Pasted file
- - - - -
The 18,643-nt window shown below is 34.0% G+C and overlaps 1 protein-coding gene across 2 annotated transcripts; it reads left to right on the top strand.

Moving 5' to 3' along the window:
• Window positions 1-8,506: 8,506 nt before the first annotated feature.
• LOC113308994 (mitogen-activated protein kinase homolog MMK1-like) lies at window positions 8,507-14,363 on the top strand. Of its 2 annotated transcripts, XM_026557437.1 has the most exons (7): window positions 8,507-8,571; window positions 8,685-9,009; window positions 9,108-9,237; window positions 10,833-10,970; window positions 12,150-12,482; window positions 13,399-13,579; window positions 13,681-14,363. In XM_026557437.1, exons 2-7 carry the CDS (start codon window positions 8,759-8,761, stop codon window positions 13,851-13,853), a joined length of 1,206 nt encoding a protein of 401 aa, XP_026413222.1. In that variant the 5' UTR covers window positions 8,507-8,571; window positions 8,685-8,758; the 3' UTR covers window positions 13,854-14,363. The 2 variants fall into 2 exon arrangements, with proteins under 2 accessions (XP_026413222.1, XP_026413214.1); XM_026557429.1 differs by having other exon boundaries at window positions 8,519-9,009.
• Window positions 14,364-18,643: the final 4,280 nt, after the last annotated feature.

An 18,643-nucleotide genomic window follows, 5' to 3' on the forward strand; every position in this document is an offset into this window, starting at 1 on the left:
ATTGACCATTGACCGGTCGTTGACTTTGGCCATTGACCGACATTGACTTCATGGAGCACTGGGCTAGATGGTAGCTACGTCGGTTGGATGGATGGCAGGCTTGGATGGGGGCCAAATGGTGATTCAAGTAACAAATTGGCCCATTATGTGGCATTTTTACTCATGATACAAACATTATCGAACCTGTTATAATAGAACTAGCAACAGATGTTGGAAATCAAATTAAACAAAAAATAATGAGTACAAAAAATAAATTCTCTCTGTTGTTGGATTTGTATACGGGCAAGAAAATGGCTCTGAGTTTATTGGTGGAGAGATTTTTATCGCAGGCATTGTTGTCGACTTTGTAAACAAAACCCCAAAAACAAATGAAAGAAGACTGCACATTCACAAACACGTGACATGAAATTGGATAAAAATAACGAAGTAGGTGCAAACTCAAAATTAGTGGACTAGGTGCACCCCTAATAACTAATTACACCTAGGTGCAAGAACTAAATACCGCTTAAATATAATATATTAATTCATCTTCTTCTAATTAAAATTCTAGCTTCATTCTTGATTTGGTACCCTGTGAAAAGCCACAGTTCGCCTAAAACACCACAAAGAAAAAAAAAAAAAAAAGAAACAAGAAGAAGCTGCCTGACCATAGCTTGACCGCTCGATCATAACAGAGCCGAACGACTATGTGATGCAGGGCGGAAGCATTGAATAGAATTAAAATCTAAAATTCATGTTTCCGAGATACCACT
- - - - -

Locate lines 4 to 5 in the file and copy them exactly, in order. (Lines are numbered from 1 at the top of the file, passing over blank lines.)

• LOC113308994 (mitogen-activated protein kinase homolog MMK1-like) lies at window positions 8,507-14,363 on the top strand. Of its 2 annotated transcripts, XM_026557437.1 has the most exons (7): window positions 8,507-8,571; window positions 8,685-9,009; window positions 9,108-9,237; window positions 10,833-10,970; window positions 12,150-12,482; window positions 13,399-13,579; window positions 13,681-14,363. In XM_026557437.1, exons 2-7 carry the CDS (start codon window positions 8,759-8,761, stop codon window positions 13,851-13,853), a joined length of 1,206 nt encoding a protein of 401 aa, XP_026413222.1. In that variant the 5' UTR covers window positions 8,507-8,571; window positions 8,685-8,758; the 3' UTR covers window positions 13,854-14,363. The 2 variants fall into 2 exon arrangements, with proteins under 2 accessions (XP_026413222.1, XP_026413214.1); XM_026557429.1 differs by having other exon boundaries at window positions 8,519-9,009.
• Window positions 14,364-18,643: the final 4,280 nt, after the last annotated feature.